Friday, December 26, 2008

Fable 62: Delphinus et Smaris

Here's the next fable with a kind of running commentary that is not entirely possible within the confines of the forthcoming book from Bolchazy-Carducci. This will be Fable 62 in the book: De Delphino et Smaride. For more information Fable about this fable, see the Discussion Forum for this fable at the Aesopus Ning.
Persequebatur Pisciculum Delphinus. Hunc ut vitaret, Pisciculus ad rupem confugit. Quem ut captaret, Delphinus tam violento sequebatur impetu, ut arenis illideret et haerens morti succumberet. Quod cum vidisset Pisciculus, sibi paululum consolatus est, moribundulus inquiens, “Dulcior mihi profecto mea mors futura est quod prius auctorem meae mortis defunctum prae oculis viderim.”
Persequebatur Pisciculum Delphinus.
= We meet both of the main characters here in the opening sentence: the little fish (the smaris) and the dolphin. The deponent verb persequebatur is transitive and takes a direct object in the accusative.

Hunc ut vitaret,
= The pronoun refers to the dolphin: hunc (delphinum) ut vitaret.

Pisciculus ad rupem confugit.
= The rocky cliff, rupes, is highly visible in Barlow's illustration for this fable.

Quem ut captaret,
= The referent of the relative pronoun quem is pisciculus in the previous sentence: quem (pisciculum) ut captaret.

Delphinus tam violento sequebatur impetu,
= The adverbial tam introduces a following ut (result) clause, much like the English "so... that..." construction.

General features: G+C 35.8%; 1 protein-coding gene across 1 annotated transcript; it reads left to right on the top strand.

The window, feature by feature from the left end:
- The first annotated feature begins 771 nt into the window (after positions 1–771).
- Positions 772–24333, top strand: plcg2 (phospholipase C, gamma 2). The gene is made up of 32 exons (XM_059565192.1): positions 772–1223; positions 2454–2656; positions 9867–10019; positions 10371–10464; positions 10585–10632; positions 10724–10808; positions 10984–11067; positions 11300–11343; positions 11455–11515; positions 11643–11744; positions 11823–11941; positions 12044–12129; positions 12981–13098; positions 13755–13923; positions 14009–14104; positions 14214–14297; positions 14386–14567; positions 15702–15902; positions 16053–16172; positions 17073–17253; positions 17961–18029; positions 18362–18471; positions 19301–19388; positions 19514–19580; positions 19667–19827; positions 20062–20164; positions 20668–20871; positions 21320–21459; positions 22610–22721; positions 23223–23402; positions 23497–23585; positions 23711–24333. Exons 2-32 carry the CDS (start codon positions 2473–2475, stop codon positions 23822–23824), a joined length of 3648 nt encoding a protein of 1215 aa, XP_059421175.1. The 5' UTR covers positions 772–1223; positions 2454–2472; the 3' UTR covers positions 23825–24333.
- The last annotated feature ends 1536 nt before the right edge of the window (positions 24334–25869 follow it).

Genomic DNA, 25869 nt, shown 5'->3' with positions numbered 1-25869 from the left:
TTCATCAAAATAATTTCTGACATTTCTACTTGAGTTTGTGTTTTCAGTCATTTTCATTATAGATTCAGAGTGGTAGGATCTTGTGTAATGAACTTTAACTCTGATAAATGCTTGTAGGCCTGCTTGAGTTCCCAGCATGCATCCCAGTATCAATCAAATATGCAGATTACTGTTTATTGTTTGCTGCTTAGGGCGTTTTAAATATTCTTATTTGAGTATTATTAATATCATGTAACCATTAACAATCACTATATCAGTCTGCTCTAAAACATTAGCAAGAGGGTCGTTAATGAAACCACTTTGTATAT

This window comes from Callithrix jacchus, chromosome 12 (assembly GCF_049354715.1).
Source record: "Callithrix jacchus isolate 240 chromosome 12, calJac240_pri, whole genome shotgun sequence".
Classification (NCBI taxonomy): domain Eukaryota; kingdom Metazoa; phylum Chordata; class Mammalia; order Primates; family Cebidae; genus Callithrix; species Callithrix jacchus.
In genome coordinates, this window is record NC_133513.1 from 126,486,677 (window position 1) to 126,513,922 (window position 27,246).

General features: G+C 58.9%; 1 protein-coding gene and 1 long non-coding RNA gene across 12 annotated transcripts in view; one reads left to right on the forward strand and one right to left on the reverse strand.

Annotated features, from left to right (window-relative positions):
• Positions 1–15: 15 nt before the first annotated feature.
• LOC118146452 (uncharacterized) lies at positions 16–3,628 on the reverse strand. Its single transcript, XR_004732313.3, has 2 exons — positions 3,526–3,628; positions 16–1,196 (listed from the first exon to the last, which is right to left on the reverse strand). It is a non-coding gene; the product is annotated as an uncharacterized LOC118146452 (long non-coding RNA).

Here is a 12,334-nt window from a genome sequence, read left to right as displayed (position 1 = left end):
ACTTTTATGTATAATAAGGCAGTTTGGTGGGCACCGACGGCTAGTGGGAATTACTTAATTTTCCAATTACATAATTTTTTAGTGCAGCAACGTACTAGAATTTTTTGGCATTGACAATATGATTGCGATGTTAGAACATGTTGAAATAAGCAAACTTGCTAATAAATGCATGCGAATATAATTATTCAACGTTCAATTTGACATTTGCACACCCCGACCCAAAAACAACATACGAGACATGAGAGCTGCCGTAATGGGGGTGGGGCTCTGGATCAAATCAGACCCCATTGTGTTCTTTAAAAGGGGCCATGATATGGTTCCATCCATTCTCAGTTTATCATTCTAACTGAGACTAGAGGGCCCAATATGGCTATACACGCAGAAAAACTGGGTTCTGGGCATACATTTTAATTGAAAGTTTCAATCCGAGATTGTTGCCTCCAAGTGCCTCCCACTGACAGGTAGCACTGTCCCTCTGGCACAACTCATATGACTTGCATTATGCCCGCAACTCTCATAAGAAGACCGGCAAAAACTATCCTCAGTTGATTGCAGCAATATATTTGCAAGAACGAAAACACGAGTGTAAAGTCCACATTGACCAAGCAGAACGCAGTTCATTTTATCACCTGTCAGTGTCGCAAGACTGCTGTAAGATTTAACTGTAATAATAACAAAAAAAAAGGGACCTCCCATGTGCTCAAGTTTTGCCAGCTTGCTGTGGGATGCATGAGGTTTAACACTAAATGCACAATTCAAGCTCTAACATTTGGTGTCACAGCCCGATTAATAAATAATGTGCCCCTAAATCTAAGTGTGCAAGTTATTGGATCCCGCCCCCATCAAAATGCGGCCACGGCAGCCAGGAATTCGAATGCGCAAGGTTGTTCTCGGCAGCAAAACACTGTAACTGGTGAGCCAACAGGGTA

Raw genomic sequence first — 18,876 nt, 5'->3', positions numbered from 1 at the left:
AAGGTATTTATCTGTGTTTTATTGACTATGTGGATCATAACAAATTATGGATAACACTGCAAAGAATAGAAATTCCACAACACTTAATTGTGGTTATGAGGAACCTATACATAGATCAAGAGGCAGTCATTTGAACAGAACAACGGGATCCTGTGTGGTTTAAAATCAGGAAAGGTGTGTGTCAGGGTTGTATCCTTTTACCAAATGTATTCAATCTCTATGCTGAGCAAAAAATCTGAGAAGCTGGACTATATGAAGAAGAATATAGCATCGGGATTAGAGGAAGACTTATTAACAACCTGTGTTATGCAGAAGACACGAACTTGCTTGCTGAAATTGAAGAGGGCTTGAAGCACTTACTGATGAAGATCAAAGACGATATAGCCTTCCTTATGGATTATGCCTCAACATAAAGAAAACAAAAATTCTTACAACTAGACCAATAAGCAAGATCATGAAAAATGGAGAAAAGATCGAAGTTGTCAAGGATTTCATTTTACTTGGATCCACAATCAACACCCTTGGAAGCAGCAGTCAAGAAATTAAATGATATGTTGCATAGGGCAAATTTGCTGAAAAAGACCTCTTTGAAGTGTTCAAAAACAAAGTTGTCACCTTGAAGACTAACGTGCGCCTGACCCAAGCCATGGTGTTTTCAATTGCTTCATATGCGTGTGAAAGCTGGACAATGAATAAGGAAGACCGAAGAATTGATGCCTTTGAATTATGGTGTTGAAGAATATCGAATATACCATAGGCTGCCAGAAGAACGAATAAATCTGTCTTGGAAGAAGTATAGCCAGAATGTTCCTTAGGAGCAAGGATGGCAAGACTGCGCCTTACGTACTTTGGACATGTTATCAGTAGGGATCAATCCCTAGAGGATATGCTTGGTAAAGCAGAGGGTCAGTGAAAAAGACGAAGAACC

ut arenis illideret
= The verb illideret takes a dative complement.

et haerens morti succumberet.
= The verb succumberet takes a dative complement.

Quod cum vidisset Pisciculus,
= The relative pronoun quod connects back to the previous sentence, referring to the general situation described there, i.e. the dolphin being beached on the sand; the subjunctive, introduced by cum, gives causal background information as to why the fish cheered up.

sibi paululum consolatus est,
= The adverb paululum is a diminutive form, based on the neuter form of the diminutive adjective, paululus from the standard form paulus.

moribundulus inquiens,
= This is the present active participle of the defective verb inquam, used to indicate a direct quotation. Notice also the diminutive form of the adjective, moribundulus, from the standard form moribundus.

“Dulcior mihi profecto
= The adverb profecto is a contraction of pro facto, "as a matter of fact."

mea mors futura est
= The future active participle with the verb est creates a future active periphrastic.

quod prius auctorem meae mortis
= The adverb prius is used adverbially here, "before" or "beforehand" (i.e. before my own death).

defunctum prae oculis viderim.”
= This predicate adjective defunctum agrees with the predicate noun, i.e. the fish wants to see the dolphin (auctorem meae mortis) dead (defunctum). The subjunctive, introduced by quod (“because”), gives causal background information; according to the fish, this is why death comes more sweetly than it would otherwise.

Here is the illustration of the fable by Francis Barlow:

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